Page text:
Boat operators are equally responsible under the law to drive with caution and adhere to many of the same legal requirements as car and truck drivers. This means that many Ontario regulations governing motor vehicles also apply to the operation of boats, such as driving while under the influence of drugs or alcohol and remaining at the scene of an accident that results in injury. There are also additional requirements for boats in terms of mandated safety equipment, the most basic of which are personal floatation devices for each passenger, bailers and paddles.
Boaters, particularly those operating motorized vessels, sometimes forget their obligation to safe practices when they get caught up in the excitement or relaxed environment of recreational boating on Canadian lakes and rivers. However, in addition to the very real risk of injury to one’s passengers, other boaters and swimmers, boat operators need to be aware that they can be held negligent in a civil suit if their careless or negligent action results in injury to another person. Of course, boaters can also face both traffic violations and criminal charges, such as driving while impaired or dangerous driving.
In an exhaustive 2011 study covering 18 years by the Canadian Red Cross and Transport Canada titled Boating Immersion and Trauma Deaths in Canada, researchers concluded that many boaters remain unaware or ignore simple principles of boating safety and suffer fatal injuries. “Canadians who faithfully fasten their safety belts and avoid alcohol in the much less dangerous traffic environment embark onto the water without the protection of a properly worn flotation device, often in boats that are unsafe except in ideal conditions. Many boaters are weak swimmers or cannot swim at all.” Further, this report criticizes boaters, including drivers and passengers, who load up on, and consume alcohol, despite being ill advised while boating, rather than ensuring that everyone on the boat has an appropriate floatation device.
Every year in Ontario, boating accidents are responsible for a significant number of deaths involving immersion or trauma on the water. Boating fatalities are most often associated with failure to wear a life jacket and/or under the influence of alcohol. In fact, many boating accidents result from similar careless behaviour as road accidents, notably impaired driving and distracted driving. On July 17, 2016, CBC news reported that a woman was seriously injured while she was tubing and was struck by another boat on Nutimik Lake. RCMP reported that the ‘at fault’ driver did not stop at the scene of the accident, and investigators are questioning potential witnesses in an attempt to find the suspected perpetrator.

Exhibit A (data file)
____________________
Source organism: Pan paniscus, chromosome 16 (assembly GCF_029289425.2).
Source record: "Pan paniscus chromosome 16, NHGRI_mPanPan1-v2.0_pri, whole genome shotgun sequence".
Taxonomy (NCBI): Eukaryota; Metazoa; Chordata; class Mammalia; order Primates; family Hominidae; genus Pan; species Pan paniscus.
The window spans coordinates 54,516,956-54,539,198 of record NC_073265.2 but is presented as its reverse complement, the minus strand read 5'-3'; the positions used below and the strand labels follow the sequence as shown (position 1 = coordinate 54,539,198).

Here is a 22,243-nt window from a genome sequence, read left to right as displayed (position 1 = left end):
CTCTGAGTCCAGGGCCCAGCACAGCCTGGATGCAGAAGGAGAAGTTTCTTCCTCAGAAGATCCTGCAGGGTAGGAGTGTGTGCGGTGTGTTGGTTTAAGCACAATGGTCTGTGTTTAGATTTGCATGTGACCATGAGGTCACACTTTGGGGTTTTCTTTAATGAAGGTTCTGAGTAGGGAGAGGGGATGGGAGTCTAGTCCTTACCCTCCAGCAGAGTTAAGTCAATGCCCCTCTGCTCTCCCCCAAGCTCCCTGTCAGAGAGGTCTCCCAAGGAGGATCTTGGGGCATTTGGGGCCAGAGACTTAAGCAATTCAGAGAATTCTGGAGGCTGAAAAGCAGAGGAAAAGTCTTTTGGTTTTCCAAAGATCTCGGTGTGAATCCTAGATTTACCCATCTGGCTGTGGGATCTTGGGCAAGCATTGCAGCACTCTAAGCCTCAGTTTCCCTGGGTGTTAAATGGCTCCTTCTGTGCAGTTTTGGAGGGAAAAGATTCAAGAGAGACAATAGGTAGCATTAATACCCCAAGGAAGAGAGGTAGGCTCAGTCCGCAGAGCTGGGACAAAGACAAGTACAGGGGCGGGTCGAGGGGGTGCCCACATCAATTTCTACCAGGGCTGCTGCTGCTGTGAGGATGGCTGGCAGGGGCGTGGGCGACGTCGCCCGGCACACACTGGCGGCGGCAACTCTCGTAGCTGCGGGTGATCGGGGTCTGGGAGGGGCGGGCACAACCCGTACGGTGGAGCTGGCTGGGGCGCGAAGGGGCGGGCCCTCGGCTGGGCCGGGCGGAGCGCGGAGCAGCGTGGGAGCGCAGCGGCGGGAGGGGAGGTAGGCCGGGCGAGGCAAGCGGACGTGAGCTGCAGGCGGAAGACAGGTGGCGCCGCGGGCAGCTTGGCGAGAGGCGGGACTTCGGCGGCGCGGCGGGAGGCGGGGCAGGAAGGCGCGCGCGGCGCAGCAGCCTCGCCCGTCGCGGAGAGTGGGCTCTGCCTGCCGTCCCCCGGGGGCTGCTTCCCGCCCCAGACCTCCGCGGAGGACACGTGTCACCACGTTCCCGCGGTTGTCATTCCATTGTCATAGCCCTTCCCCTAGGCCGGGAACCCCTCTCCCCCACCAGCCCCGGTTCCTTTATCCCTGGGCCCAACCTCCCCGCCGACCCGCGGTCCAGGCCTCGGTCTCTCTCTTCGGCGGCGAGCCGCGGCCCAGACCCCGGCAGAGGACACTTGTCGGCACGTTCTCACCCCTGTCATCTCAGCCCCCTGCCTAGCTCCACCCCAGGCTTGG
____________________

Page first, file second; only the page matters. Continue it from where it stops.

Sometimes, when boating accidents occur on more remote Ontario lakes or rivers, there may be no one nearby to come to the aid of accident victims in time. Late one evening in June 2013, a group of four friends staying at a privately owned Lake Wanapitei camp, decided to attend a party on the other side of the lake. Their boat crashed on an island, resulting in fatal injuries to a 25 year old female and 33 year old male. The lone conscious survivor of the crash started a signal fire in response to the 911 dispatcher’s suggestion, which eventually spread to the boat where an unconscious 34 year old male friend was trapped, resulting in his death. The young man who called 911 for help was the only one to survive this tragic accident.
Now, the families of the young people who were killed are suing one another as well as Greater Sudbury emergency services charging that the rescue took too long. According to CBC News, July 4, 2016, the lone survivor and the family of his common-law girlfriend who suffered fatal injuries from the crash, have filed a $5.5 million lawsuit alleging that the owner of the camp and his son (who also died) were negligent in supplying large amounts of alcohol to everyone on the boat including the driver. The suit further contends that “emergency services staff failed to arrange for a proper and timely rescue” and also that the seriously injured young woman "failed to receive necessary medical attention" before succumbing to her injuries a week later.
The family of the young man who died due to the fire is also suing the City as well as counter-suing the surviving man charging him with: improperly lighting a fire that risked spreading to the boat and for failing to rescue his friend in the boat who he knew to be alive. The latter suit also alleges that the owner of the camp was not a “social host” on the day of the accident (and therefore not liable) as the other three members of the group brought their own alcohol and also because it was a group decision to take the boat across the lake.
Whatever the outcome of these lawsuits, it is clear that the lives of four families were tragically and irrevocably impacted by this accident.
By law, anyone who was injured in a boating accident can file a civil suit for damages against the owner or operator of the boat. Similarly, the family of a fatally injured person may file a wrongful death suit. However, because boating accidents are not covered under statutory ‘no fault’ accident benefits, injured persons cannot claim injury compensation from their motor vehicle insurer. In situations such as the tragic Lake Wanapitei accident, the owner of the camp where the alcohol was consumed may also be liable, as may the Municipality of Sudbury. In circumstances where the boat passengers may have, through actions such as drinking or failure to wear a life jacket, contributed to their own injury, the court may still find the boat operator/owner largely liable for the accident.